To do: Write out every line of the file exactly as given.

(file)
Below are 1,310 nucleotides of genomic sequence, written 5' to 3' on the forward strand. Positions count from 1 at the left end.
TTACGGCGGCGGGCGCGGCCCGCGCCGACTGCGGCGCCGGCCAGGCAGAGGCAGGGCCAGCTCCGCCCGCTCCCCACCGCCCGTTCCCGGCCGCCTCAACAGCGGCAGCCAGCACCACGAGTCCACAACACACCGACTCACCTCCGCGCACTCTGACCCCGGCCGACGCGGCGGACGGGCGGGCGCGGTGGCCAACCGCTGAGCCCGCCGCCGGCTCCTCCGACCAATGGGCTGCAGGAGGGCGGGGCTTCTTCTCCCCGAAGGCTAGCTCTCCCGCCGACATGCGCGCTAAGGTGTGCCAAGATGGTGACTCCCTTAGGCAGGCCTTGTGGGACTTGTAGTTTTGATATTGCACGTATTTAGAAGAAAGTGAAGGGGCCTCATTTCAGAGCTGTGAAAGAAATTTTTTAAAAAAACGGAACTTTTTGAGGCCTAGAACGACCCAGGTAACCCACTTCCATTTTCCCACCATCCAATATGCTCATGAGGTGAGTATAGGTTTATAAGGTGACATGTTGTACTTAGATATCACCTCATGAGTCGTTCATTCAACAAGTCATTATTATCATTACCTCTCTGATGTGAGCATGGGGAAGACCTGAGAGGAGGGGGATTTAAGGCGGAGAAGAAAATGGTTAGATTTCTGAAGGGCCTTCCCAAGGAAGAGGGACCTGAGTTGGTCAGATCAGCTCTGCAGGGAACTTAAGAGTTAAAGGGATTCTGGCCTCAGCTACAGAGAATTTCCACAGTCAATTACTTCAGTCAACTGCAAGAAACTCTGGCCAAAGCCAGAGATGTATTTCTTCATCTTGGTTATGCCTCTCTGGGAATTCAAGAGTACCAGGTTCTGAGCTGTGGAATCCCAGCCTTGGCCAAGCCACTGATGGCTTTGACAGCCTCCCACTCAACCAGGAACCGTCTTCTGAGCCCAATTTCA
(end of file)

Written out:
Below are 1,310 nucleotides of genomic sequence, written 5' to 3' on the forward strand. Positions count from 1 at the left end.
TTACGGCGGCGGGCGCGGCCCGCGCCGACTGCGGCGCCGGCCAGGCAGAGGCAGGGCCAGCTCCGCCCGCTCCCCACCGCCCGTTCCCGGCCGCCTCAACAGCGGCAGCCAGCACCACGAGTCCACAACACACCGACTCACCTCCGCGCACTCTGACCCCGGCCGACGCGGCGGACGGGCGGGCGCGGTGGCCAACCGCTGAGCCCGCCGCCGGCTCCTCCGACCAATGGGCTGCAGGAGGGCGGGGCTTCTTCTCCCCGAAGGCTAGCTCTCCCGCCGACATGCGCGCTAAGGTGTGCCAAGATGGTGACTCCCTTAGGCAGGCCTTGTGGGACTTGTAGTTTTGATATTGCACGTATTTAGAAGAAAGTGAAGGGGCCTCATTTCAGAGCTGTGAAAGAAATTTTTTAAAAAAACGGAACTTTTTGAGGCCTAGAACGACCCAGGTAACCCACTTCCATTTTCCCACCATCCAATATGCTCATGAGGTGAGTATAGGTTTATAAGGTGACATGTTGTACTTAGATATCACCTCATGAGTCGTTCATTCAACAAGTCATTATTATCATTACCTCTCTGATGTGAGCATGGGGAAGACCTGAGAGGAGGGGGATTTAAGGCGGAGAAGAAAATGGTTAGATTTCTGAAGGGCCTTCCCAAGGAAGAGGGACCTGAGTTGGTCAGATCAGCTCTGCAGGGAACTTAAGAGTTAAAGGGATTCTGGCCTCAGCTACAGAGAATTTCCACAGTCAATTACTTCAGTCAACTGCAAGAAACTCTGGCCAAAGCCAGAGATGTATTTCTTCATCTTGGTTATGCCTCTCTGGGAATTCAAGAGTACCAGGTTCTGAGCTGTGGAATCCCAGCCTTGGCCAAGCCACTGATGGCTTTGACAGCCTCCCACTCAACCAGGAACCGTCTTCTGAGCCCAATTTCA